The rocks of Graylag have a fascinating story to tell as silent witnesses of events whose scale in space and in time can scarcely be imagined. Viewed in the light of basic geological background information, they become virtual pages in a textbook of geological events and processes over a vast span of time.

At each of Graylag’s exposed bedrock ledges the effects of Pleistocene or “Ice Age” glaciation are clearly evident, with major rock surfaces having been smoothed almost to a polished state by the “sandpapering” action of debris embedded in the ice. Many of these surfaces also show gouges or striations produced by larger pebbles frozen into the icy glacial mass. These striations are all oriented parallel to the direction of the ice movement, which was generally from northeast to southwest.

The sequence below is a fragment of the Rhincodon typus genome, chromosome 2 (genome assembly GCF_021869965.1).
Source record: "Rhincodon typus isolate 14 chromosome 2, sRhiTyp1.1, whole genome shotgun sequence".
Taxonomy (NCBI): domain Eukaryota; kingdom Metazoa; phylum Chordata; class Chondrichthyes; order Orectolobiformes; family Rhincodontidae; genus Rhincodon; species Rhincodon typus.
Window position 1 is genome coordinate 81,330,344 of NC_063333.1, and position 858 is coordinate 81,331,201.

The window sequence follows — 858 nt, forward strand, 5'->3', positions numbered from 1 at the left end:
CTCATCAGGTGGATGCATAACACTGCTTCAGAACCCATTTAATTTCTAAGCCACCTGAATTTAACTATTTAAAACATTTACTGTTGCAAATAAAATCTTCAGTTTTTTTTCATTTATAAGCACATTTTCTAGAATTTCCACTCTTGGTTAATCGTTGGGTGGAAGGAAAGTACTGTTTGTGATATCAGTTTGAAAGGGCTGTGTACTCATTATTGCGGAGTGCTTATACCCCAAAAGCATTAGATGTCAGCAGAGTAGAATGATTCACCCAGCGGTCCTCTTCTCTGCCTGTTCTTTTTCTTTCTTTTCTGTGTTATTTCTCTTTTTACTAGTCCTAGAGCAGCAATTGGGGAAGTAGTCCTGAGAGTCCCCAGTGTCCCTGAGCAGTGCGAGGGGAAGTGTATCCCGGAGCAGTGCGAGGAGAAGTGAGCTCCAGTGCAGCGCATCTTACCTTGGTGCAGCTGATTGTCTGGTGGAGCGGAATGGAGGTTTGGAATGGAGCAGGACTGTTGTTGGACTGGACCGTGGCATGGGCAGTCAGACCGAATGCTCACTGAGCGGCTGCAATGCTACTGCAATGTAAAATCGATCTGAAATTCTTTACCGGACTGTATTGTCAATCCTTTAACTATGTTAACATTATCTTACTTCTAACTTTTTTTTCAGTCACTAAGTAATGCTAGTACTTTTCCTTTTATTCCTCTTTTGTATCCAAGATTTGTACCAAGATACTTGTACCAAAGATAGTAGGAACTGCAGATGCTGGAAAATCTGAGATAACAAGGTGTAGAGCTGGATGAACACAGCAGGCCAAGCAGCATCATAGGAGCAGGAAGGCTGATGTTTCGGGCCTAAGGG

Some geological features that may be of interest to visitors include:

Veins of quartz: seen in many of the bedrock outcrops at Graylag.

Schistosity or foliation: a feature characteristic of schist, the predominant bedrock type at Graylag.

Pegmatite: an unusally coarse-grained form of granite in which large individual crystals or grains of common (and sometimes uncommon) minerals prevail.

Glacial smoothing and glacial striations: see in a number of outcrops along the drive.

Drag folds: a miniature form of great mountain-building folds of distorted bedrock layers that are produced under great heat and pressure deep within the earth.

The text above is excerpted from a report prepared in September 2019 by Ron Kley, of Museum Research Associates.

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